Protesters, mostly unmasked, gathered in Montreal on Saturday to protest against public health restrictions such as Quebec’s curfew order.
With the economy fully open, they called for them to return to normal life, as they once did without fear that the police would knock on their door to impose fines on illegal gatherings.
Following Sherbrook and Viaway streets, a large group marched around Mysonnew Park and Botanical Gardens to Rosemond Boulevard and Bourbonier Avenue.
Halfway through, the march was estimated to have covered an area of about two kilometers.
“We can no longer take independence in this country,” said Maxim Bernier, leader of the Confederate People’s Party of Canada. He called for an end to curfew and locking operations.
“The people here are ready, they are responsible. They want to regain their freedom.”
According to Montreal Police Spokesman Const. Manuel Kodour, the opposition was generally silent. However, he said there have been dozens of interventions for non-compliance with health measures and some arrests for obstructing the work of police officers.
The protest forced public health officials to reschedule vaccination appointments at the Olympic Stadium and, in some cases, transfer them to other clinics.
“This is very unfortunate,” Quebec Health Minister Christian Dube wrote on Twitter on Friday. “We respect the right to protest, but vaccination is a priority.”
Resistance to the proposed ‘immunity passports’
Samuel Grenier, one of the organizers of the demonstration with the group with the Quebec debate (Quebec stands up), said the event included anti-vaccine activists and their supporters.
Collectively, the protesters oppose the notion of an “immunity passport,” which would allow people to show that they have been vaccinated to facilitate access to services or travel.
Federal Health Minister Patti Hajdu said the government accepts the idea of a “vaccinated passport” as a way to help vaccinated Canadians travel internationally.
At the provincial level, the province has said it wants to provide digital evidence of vaccination for Quebecs, although the context in which it can be used is unclear.
Grenier said protesters are also protesting the move, which has set aside family and friends for so long. He said he could not wait to see the government’s plan to return to normal life.
On the Facebook page of the Quebec debate, the group posted photos of themselves gathering without masks and ignoring physical distance. In the videos, people talk to each other and to the camera while standing shoulder to shoulder without covering the face.
“I’m on tour, I sell top trips,” Antonella Cicero, who marched on Saturday, told the CBC News. “I’ve been self-employed, and I’ve been closed for a whole year.”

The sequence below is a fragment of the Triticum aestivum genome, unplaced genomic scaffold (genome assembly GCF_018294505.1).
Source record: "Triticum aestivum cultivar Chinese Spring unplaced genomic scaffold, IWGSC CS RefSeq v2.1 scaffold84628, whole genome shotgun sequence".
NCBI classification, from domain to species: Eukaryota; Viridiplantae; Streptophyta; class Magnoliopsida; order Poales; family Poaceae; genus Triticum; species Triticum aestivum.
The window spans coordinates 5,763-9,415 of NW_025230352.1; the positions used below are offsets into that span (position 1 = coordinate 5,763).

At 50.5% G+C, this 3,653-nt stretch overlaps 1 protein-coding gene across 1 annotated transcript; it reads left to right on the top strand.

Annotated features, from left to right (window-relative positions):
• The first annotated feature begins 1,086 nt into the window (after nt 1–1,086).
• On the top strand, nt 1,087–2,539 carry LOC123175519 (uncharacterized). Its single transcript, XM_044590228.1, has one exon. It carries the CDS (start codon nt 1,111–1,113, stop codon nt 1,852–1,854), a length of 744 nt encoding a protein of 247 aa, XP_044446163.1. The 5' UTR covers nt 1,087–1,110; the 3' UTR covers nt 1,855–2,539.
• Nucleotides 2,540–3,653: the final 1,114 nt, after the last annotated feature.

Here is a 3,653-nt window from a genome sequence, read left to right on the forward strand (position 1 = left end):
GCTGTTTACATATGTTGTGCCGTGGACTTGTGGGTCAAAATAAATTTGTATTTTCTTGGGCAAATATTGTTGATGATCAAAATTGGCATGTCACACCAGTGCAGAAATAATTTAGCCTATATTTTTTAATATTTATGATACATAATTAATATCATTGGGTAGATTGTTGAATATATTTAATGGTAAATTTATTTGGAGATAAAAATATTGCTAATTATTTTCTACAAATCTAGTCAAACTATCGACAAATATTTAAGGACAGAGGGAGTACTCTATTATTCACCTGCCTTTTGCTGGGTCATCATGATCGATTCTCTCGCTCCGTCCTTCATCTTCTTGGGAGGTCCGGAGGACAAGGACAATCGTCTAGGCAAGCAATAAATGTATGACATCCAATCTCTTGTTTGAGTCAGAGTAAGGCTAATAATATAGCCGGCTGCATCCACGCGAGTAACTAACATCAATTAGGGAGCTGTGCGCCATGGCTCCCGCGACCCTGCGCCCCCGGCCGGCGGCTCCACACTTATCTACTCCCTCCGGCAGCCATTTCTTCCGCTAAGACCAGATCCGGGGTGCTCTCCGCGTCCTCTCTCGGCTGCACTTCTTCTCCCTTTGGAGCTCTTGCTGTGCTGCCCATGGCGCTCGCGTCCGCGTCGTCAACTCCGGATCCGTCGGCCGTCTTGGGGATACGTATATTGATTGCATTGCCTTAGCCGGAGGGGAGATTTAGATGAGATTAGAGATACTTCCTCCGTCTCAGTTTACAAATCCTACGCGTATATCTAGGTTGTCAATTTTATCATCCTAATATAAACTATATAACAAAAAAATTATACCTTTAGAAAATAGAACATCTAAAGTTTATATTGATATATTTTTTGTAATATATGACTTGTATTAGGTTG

Others, such as Lawrence Lollipop, protested against the curfew.
“Why do we have to go home at eight o’clock? COVID does not stop after 8 o’clock,” he said.
Amid concerns that indoor meetings are a significant pervasive source in an attempt to prevent the Quebec government from issuing a curfew order in other people’s homes.
The mayor says the measures should be ‘respected’
Corinne Gentron, professor of strategy, social and environmental responsibility at the University of Quebec Montreal, says that despite the large number of protesters, the majority of Quebecs are fully supportive of public health activities.
“It’s not that they want to shut up, but they believe in the effectiveness and necessity of these measures,” he said.
On Twitter, Montreal Mayor Valerie Blonde said she was concerned about the protests. He did not question the right to demonstrations, but said that enacting drastic public health measures was the best way to return to normalcy. These measures should be “respected,” he said, to help ensure a “dynamic and normal summer”.
Prime Minister Justin Trudeau made a similar comment on Friday, saying that large protests “increase the risk of further cases of COVID-19 and extend the time we have to deal with restrictions and public health measures.”
While the province’s vaccination campaign is taking steam, experts say Quebecans still need to follow the rules in ambush.
“We still need to take care of each other,” said Dr. Matthew Octon, an epidemiologist at the Jewish General Hospital in Montreal.
“For me, the best way to get rid of these restrictions is to overcome the disease. Not just saying, ‘Well, it’s time to stop these restrictions,’ because if we do, we’re setting ourselves up for worse and worse problems.”
COVID-19 continues to spread
The protest came as Quebec registered 1,101 new COVID-19 cases and seven related deaths on Saturday.
The number of patients at the hospital has dropped from 14 to 578, with 159 in intensive care and five reduced, health officials say. There are 9,579 active cases in the province. Quebec has recorded 10,933 deaths since the outbreak.
The province administered 62,406 doses of Govt-19 vaccine Friday; More than 36 percent of the population has received at least the first dose.
All adults in the province are expected to be able to book an appointment by mid-May.